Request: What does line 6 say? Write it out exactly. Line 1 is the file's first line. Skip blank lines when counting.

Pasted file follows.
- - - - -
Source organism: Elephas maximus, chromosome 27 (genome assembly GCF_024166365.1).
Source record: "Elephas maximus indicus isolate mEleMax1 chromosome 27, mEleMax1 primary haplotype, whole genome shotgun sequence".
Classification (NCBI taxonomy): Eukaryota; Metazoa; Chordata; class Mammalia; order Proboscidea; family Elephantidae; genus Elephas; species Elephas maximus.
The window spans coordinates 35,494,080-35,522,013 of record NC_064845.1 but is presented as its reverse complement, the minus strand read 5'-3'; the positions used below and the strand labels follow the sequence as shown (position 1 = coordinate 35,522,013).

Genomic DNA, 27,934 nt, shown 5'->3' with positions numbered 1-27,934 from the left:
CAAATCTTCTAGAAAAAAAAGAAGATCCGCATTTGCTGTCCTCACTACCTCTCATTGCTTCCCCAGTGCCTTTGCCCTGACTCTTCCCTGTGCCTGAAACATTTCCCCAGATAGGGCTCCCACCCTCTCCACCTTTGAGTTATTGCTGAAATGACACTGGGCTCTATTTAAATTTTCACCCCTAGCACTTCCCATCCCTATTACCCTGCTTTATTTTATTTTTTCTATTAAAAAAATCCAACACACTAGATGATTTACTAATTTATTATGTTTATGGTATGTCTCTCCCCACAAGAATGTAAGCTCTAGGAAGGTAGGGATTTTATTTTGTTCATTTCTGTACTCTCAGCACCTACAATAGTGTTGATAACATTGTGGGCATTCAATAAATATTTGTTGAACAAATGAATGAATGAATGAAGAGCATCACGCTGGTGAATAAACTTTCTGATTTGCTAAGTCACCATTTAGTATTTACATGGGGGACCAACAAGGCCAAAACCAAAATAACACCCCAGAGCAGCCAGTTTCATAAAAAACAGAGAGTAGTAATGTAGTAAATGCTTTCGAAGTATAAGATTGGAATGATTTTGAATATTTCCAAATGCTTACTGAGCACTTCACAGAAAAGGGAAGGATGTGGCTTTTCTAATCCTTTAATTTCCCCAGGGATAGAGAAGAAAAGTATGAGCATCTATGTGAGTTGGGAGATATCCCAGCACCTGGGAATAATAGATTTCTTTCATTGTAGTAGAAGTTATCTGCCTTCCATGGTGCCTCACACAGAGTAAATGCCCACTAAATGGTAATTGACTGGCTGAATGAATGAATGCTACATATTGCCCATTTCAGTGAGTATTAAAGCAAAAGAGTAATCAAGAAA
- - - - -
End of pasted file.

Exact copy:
CAAATCTTCTAGAAAAAAAAGAAGATCCGCATTTGCTGTCCTCACTACCTCTCATTGCTTCCCCAGTGCCTTTGCCCTGACTCTTCCCTGTGCCTGAAACATTTCCCCAGATAGGGCTCCCACCCTCTCCACCTTTGAGTTATTGCTGAAATGACACTGGGCTCTATTTAAATTTTCACCCCTAGCACTTCCCATCCCTATTACCCTGCTTTATTTTATTTTTTCTATTAAAAAAATCCAACACACTAGATGATTTACTAATTTATTATGTTTATGGTATGTCTCTCCCCACAAGAATGTAAGCTCTAGGAAGGTAGGGATTTTATTTTGTTCATTTCTGTACTCTCAGCACCTACAATAGTGTTGATAACATTGTGGGCATTCAATAAATATTTGTTGAACAAATGAATGAATGAATGAAGAGCATCACGCTGGTGAATAAACTTTCTGATTTGCTAAGTCACCATTTAGTATTTACATGGGGGACCAACAAGGCCAAAACCAAAATAACACCCCAGAGCAGCCAGTTTCATAAAAAACAGAGAGTAGTAATGTAGTAAATGCTTTCGAAGTATAAGATTGGAATGATTTTGAATATTTCCAAATGCTTACTGAGCACTTCACAGAAAAGGGAAGGATGTGGCTTTTCTAATCCTTTAATTTCCCCAGGGATAGAGAAGAAAAGTATGAGCATCTATGTGAGTTGGGAGATATCCCAGCACCTGGGAATAATAGATTTCTTTCATTGTAGTAGAAGTTATCTGCCTTCCATGGTGCCTCACACAGAGTAAATGCCCACTAAATGGTAATTGACTGGCTGAATGAATGAATGCTACATATTGCCCATTTCAGTGAGTATTAAAGCAAAAGAGTAATCAAGAAA